None of the event descriptions of the eight lavender graduation ceremonies reference Catholic teaching on human sexuality in any way. And while none of the descriptions explicitly endorse sinful behavior, the language used clearly celebrates the embrace of disordered attractions and lifestyles, sending a dangerous message to students.
In Ex corde Ecclesiae, Saint John Paul II said a Catholic college, as a “living institutional witness to Christ and his message,” is meant to play an important role and contribute to the Church’s work of evangelization. In today’s culture, that should include making it abundantly clear what the Church teaches regarding human sexuality and sexual activity — especially if the college wants to provide genuine assistance to students who may be struggling with SSA.
Many of these types of events are advertised in terms of fostering “acceptance” and “inclusion.” The Catechism teaches that those experiencing SSA “must be accepted with respect, compassion, and sensitivity.” But as Courage, an apostolate for Catholics with SSA, explains, “To accept a person means that we love and welcome that person with all their strengths and weaknesses. … Acceptance of another human being does not necessarily mean that we will agree with all his or her decisions and choices. Sometimes love requires us to make our disagreement known.”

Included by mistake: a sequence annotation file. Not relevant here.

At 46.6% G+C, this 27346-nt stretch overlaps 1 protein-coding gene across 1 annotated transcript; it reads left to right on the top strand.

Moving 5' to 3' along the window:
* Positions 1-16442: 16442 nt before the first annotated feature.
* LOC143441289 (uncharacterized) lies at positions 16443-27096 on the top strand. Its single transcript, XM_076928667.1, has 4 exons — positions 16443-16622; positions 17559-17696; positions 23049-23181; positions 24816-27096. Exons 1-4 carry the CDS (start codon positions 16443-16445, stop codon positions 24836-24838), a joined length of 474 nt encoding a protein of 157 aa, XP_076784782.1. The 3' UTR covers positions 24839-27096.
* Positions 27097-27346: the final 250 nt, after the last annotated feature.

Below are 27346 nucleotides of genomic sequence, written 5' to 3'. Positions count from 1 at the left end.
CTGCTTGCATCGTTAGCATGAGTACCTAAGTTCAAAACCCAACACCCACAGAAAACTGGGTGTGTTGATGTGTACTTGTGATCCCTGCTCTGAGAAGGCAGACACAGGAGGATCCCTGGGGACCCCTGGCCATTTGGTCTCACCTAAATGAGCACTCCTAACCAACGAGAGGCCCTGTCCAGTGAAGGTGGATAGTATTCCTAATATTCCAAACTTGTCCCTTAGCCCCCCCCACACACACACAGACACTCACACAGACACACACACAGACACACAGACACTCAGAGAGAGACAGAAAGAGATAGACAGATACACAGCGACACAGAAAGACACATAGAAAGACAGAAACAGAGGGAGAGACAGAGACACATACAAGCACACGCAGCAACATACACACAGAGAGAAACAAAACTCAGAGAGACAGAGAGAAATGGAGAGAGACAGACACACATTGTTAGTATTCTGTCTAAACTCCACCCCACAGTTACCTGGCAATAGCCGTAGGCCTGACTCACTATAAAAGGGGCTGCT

The Cardinal Newman Society found that the eight Catholic colleges listed below decided to hold lavender graduations this year. The colleges’ stated purposes for the ceremonies are also reported:
The College of St. Rose in Albany, N.Y., hosted a lavender graduation event on April 24. “This special event celebrates students completing their undergraduate and graduate degrees and gives special recognition to them and their allies,” according to the College’s Facebook page.
DePaul University in Chicago hosted its annual lavender graduation on April 27. “Celebrate DePaul’s lesbian, gay, bisexual, transgender, questioning, queer, asexual and ally students!” stated a flyer made by Lesbian,Gay, Bisexual, Transgender, Questioning, Queer, Asexual and Ally (LGBTQA) Student Services at DePaul University. “Lavender Graduation recognizes graduating LGBTQA+ students.” The University will also bestow its “Stonewall Award” on students to “honor the scholarship, activism and hard work of Depaul’s LGBTQA+ community members.”